Ever since Superman landed in Kansas, Earth has become the dumping ground for alien orphans, refugees and technology beyond human comprehension to hide from evil alien races. The thinking is that no other alien in their right mind would want to come to a planet which produced both the Jersey Shore and the Twilight saga, thus making Earth the perfect hiding place. The aliens are always wrong though and the bad guys show up anyway searching for their lost “whatever” and Earth becomes the host of galactic Jerry Springer. I Am Number Four does the impossible by making this old concept worth watching again.
I Am Number Four follows John Smith (Alex Pettyfer) and his bodyguard Henri (Timothy Olyphant). The two are refugees from an invaded planet where Pettyfer would’ve been one of his planet’s guardians due to his cool super powers. The pair travels the world hiding from the aliens that invaded their home world (who look like Voldemort at a Slipknot concert), which has already killed off three other refugees. They end up in a little town full of cliché’ high school students where Olyphant tries to figure out where some pal of his ended up and Pettyfer falls in love with Dianna Agron from Glee.
While Pettyfer is in town he manages to make friends with a misunderstood UFO enthusiast and school loser (Callan McAuliffe). He also becomes bitter enemies with the town’s stereotypical bully/captain of the football team, all while discovering his super powers. The evil aliens eventually show up and it’s up to all of them, as well as an Australian chick from his home planet, and a beagle, to beat the bad guys.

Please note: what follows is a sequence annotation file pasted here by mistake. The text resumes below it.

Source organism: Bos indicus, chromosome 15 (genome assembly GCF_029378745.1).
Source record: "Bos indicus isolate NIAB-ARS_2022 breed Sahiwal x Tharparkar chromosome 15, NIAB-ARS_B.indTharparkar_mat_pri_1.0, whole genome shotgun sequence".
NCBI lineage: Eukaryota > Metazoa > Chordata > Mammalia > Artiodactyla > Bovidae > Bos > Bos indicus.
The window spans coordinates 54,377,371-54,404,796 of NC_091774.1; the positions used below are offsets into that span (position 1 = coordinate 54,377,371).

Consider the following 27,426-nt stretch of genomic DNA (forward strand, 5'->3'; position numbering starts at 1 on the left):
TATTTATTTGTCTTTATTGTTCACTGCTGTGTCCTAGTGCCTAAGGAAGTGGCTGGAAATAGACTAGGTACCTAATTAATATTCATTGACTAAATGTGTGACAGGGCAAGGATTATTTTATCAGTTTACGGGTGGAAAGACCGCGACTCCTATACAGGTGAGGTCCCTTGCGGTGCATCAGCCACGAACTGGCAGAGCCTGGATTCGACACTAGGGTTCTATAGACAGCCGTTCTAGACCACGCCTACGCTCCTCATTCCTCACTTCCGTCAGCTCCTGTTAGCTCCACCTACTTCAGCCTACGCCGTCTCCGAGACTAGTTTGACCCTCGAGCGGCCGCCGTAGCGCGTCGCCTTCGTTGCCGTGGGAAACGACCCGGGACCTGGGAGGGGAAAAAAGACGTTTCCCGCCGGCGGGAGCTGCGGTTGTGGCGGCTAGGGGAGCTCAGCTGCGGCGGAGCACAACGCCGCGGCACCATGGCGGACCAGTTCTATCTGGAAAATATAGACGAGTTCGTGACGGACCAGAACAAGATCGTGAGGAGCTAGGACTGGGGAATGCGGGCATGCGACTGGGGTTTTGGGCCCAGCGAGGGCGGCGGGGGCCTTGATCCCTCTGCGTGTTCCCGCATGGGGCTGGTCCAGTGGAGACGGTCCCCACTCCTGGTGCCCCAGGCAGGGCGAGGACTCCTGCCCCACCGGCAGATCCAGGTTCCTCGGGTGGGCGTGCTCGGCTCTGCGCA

This is one of those rare films that can take concepts that have been done to death in every medium imaginable and put an entirely fresh coat of paint on them. This is not the first time a generically handsome teenager has figured out he has super powers. Smallville devoted 10 seasons to the concept. What makes it fresh is the feel of the character. Pettyfer has to constantly use a program to erase his image from every known website, and in an age where everyone is big into Facebook, it means that he always has to remain invisible while jumping from town to town, thus losing every friend he makes. McAuliffe is the stereotypical picked on teen, but it turns out that he lost his father in a presumed alien abduction and believes fully that his father is out there with ET and Spock, so of course he’s going to be picked on. It has this genuine feel to it, with some surprisingly great acting from a cast of lesser-known actors.
Of course with super hero aliens come fight scenes, which I Am Number Four has in spades. Unlike Transformers, which was just one long fight scene with clips of people talking spliced in, the fighting here compliments the story incredibly well. The visual effects are great without being overdone, making it apparent between that and the lesser-known cast that the budget was spent mostly on the writing.
I Am Number Four’s only real flaw is that it doesn’t end conclusively. The plot sets up that this is part of some sort of series; at least one sequel is needed. The good part though is that after watching it you actually want them to make another. It’s hard to make a movie where the audience wants more. The Last Airbender for example, taught the world that an entire franchise could be crashed in this process. But this is one of the rare occasions where setting up for a sequel actually works.
I Am Number Four is rated PG-13 for awesome fight scenes and some people getting disintegrated.